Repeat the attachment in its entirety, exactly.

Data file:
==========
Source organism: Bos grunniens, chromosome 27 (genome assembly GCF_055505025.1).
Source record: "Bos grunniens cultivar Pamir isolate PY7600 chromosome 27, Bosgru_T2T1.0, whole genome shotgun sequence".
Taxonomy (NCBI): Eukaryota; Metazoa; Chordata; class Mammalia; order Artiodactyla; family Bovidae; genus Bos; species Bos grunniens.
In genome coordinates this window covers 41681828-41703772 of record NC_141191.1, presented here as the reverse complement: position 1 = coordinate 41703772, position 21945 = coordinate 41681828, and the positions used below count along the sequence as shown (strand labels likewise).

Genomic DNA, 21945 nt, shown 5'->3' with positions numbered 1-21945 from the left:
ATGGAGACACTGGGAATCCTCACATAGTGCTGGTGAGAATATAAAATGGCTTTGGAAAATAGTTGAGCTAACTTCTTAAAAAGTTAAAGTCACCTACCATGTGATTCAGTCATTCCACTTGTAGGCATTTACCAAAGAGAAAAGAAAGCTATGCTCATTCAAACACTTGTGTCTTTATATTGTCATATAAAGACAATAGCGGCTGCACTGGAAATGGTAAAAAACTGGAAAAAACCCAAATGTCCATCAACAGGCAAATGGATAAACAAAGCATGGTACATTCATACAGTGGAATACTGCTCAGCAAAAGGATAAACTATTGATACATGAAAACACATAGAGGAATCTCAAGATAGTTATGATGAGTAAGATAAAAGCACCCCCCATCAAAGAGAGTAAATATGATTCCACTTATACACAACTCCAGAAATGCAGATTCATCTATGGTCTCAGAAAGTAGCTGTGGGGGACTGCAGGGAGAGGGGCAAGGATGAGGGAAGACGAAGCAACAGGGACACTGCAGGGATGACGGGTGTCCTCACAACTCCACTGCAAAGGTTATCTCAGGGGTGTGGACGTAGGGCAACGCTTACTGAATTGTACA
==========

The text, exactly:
Source organism: Bos grunniens, chromosome 27 (genome assembly GCF_055505025.1).
Source record: "Bos grunniens cultivar Pamir isolate PY7600 chromosome 27, Bosgru_T2T1.0, whole genome shotgun sequence".
Taxonomy (NCBI): Eukaryota; Metazoa; Chordata; class Mammalia; order Artiodactyla; family Bovidae; genus Bos; species Bos grunniens.
In genome coordinates this window covers 41681828-41703772 of record NC_141191.1, presented here as the reverse complement: position 1 = coordinate 41703772, position 21945 = coordinate 41681828, and the positions used below count along the sequence as shown (strand labels likewise).

Genomic DNA, 21945 nt, shown 5'->3' with positions numbered 1-21945 from the left:
ATGGAGACACTGGGAATCCTCACATAGTGCTGGTGAGAATATAAAATGGCTTTGGAAAATAGTTGAGCTAACTTCTTAAAAAGTTAAAGTCACCTACCATGTGATTCAGTCATTCCACTTGTAGGCATTTACCAAAGAGAAAAGAAAGCTATGCTCATTCAAACACTTGTGTCTTTATATTGTCATATAAAGACAATAGCGGCTGCACTGGAAATGGTAAAAAACTGGAAAAAACCCAAATGTCCATCAACAGGCAAATGGATAAACAAAGCATGGTACATTCATACAGTGGAATACTGCTCAGCAAAAGGATAAACTATTGATACATGAAAACACATAGAGGAATCTCAAGATAGTTATGATGAGTAAGATAAAAGCACCCCCCATCAAAGAGAGTAAATATGATTCCACTTATACACAACTCCAGAAATGCAGATTCATCTATGGTCTCAGAAAGTAGCTGTGGGGGACTGCAGGGAGAGGGGCAAGGATGAGGGAAGACGAAGCAACAGGGACACTGCAGGGATGACGGGTGTCCTCACAACTCCACTGCAAAGGTTATCTCAGGGGTGTGGACGTAGGGCAACGCTTACTGAATTGTACA